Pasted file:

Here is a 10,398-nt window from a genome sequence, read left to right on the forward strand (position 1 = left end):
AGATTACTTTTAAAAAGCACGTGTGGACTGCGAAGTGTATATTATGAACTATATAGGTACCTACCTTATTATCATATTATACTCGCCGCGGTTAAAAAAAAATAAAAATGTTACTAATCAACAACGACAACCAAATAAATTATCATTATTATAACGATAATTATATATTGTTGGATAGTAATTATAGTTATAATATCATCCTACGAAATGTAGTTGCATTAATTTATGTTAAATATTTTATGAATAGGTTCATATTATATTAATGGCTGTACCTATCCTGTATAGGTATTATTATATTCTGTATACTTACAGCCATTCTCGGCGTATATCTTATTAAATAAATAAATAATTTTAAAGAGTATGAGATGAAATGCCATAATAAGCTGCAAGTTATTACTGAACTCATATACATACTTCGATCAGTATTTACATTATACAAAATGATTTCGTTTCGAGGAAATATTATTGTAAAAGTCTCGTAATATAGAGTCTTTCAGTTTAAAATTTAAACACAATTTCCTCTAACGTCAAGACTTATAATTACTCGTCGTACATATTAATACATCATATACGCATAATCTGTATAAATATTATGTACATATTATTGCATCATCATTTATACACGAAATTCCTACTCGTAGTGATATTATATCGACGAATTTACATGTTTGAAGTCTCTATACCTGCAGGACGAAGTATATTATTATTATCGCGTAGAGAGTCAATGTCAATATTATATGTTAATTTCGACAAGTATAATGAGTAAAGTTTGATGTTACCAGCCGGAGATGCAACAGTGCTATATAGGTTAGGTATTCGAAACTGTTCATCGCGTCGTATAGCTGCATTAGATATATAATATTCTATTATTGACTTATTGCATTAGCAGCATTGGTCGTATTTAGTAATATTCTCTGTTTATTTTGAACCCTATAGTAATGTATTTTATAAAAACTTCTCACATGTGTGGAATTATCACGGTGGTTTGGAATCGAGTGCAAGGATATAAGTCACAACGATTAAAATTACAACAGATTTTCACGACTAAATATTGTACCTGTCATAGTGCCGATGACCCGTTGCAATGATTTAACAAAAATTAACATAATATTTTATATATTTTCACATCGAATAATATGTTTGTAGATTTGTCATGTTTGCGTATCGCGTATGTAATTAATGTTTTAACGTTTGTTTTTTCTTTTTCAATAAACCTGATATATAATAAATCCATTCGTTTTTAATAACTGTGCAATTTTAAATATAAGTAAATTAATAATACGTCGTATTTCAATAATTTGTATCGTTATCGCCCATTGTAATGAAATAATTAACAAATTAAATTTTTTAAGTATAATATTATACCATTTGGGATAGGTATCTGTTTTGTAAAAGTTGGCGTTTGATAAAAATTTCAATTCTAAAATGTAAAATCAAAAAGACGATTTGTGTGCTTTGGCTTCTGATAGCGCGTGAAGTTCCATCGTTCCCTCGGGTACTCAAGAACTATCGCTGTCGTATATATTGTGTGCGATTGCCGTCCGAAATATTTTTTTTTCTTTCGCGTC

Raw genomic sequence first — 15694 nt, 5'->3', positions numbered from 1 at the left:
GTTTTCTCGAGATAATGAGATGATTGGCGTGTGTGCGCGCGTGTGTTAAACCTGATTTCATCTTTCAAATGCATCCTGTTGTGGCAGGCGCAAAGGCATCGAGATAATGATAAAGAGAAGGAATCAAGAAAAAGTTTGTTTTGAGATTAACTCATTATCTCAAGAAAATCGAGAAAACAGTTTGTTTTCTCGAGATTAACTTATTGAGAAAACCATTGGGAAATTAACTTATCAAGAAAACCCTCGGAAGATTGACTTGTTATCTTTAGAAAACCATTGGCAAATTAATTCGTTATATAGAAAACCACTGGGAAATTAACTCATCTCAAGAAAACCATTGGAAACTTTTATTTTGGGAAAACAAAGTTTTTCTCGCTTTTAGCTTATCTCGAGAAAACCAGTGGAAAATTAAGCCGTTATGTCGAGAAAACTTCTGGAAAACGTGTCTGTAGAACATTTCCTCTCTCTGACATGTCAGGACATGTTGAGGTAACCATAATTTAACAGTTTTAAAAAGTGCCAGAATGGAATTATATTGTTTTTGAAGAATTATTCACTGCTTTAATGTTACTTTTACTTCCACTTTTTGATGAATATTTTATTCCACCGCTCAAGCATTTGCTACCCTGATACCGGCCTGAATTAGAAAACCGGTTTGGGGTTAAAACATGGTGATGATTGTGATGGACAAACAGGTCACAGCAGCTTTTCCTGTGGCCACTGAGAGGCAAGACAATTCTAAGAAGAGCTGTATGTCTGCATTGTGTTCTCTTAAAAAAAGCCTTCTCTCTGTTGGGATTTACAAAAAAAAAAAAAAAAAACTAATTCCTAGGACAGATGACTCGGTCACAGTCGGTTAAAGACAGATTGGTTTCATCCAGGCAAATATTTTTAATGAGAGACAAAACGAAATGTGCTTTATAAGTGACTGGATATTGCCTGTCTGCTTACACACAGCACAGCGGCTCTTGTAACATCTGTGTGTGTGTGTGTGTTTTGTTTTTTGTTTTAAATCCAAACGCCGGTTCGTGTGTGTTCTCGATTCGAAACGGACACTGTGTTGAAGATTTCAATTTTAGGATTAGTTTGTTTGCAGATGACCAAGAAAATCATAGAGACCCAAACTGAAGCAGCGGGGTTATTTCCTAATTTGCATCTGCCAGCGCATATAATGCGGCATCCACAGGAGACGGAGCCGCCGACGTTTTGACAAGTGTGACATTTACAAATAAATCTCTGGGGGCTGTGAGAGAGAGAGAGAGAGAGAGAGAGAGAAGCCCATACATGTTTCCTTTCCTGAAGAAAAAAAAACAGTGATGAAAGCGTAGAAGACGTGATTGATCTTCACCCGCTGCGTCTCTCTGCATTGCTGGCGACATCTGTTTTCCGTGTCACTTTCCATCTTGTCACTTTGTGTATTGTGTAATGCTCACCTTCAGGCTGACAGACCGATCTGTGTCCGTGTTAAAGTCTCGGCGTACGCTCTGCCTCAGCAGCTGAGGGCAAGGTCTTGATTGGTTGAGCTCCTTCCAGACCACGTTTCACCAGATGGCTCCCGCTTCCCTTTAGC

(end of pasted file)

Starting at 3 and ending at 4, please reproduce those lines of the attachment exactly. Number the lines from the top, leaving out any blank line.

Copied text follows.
Raw genomic sequence first — 15694 nt, 5'->3', positions numbered from 1 at the left:
GTTTTCTCGAGATAATGAGATGATTGGCGTGTGTGCGCGCGTGTGTTAAACCTGATTTCATCTTTCAAATGCATCCTGTTGTGGCAGGCGCAAAGGCATCGAGATAATGATAAAGAGAAGGAATCAAGAAAAAGTTTGTTTTGAGATTAACTCATTATCTCAAGAAAATCGAGAAAACAGTTTGTTTTCTCGAGATTAACTTATTGAGAAAACCATTGGGAAATTAACTTATCAAGAAAACCCTCGGAAGATTGACTTGTTATCTTTAGAAAACCATTGGCAAATTAATTCGTTATATAGAAAACCACTGGGAAATTAACTCATCTCAAGAAAACCATTGGAAACTTTTATTTTGGGAAAACAAAGTTTTTCTCGCTTTTAGCTTATCTCGAGAAAACCAGTGGAAAATTAAGCCGTTATGTCGAGAAAACTTCTGGAAAACGTGTCTGTAGAACATTTCCTCTCTCTGACATGTCAGGACATGTTGAGGTAACCATAATTTAACAGTTTTAAAAAGTGCCAGAATGGAATTATATTGTTTTTGAAGAATTATTCACTGCTTTAATGTTACTTTTACTTCCACTTTTTGATGAATATTTTATTCCACCGCTCAAGCATTTGCTACCCTGATACCGGCCTGAATTAGAAAACCGGTTTGGGGTTAAAACATGGTGATGATTGTGATGGACAAACAGGTCACAGCAGCTTTTCCTGTGGCCACTGAGAGGCAAGACAATTCTAAGAAGAGCTGTATGTCTGCATTGTGTTCTCTTAAAAAAAGCCTTCTCTCTGTTGGGATTTACAAAAAAAAAAAAAAAAAACTAATTCCTAGGACAGATGACTCGGTCACAGTCGGTTAAAGACAGATTGGTTTCATCCAGGCAAATATTTTTAATGAGAGACAAAACGAAATGTGCTTTATAAGTGACTGGATATTGCCTGTCTGCTTACACACAGCACAGCGGCTCTTGTAACATCTGTGTGTGTGTGTGTGTTTTGTTTTTTGTTTTAAATCCAAACGCCGGTTCGTGTGTGTTCTCGATTCGAAACGGACACTGTGTTGAAGATTTCAATTTTAGGATTAGTTTGTTTGCAGATGACCAAGAAAATCATAGAGACCCAAACTGAAGCAGCGGGGTTATTTCCTAATTTGCATCTGCCAGCGCATATAATGCGGCATCCACAGGAGACGGAGCCGCCGACGTTTTGACAAGTGTGACATTTACAAATAAATCTCTGGGGGCTGTGAGAGAGAGAGAGAGAGAGAGAGAGAGAAGCCCATACATGTTTCCTTTCCTGAAGAAAAAAAAACAGTGATGAAAGCGTAGAAGACGTGATTGATCTTCACCCGCTGCGTCTCTCTGCATTGCTGGCGACATCTGTTTTCCGTGTCACTTTCCATCTTGTCACTTTGTGTATTGTGTAATGCTCACCTTCAGGCTGACAGACCGATCTGTGTCCGTGTTAAAGTCTCGGCGTACGCTCTGCCTCAGCAGCTGAGGGCAAGGTCTTGATTGGTTGAGCTCCTTCCAGACCACGTTTCACCAGATGGCTCCCGCTTCCCTTTAGC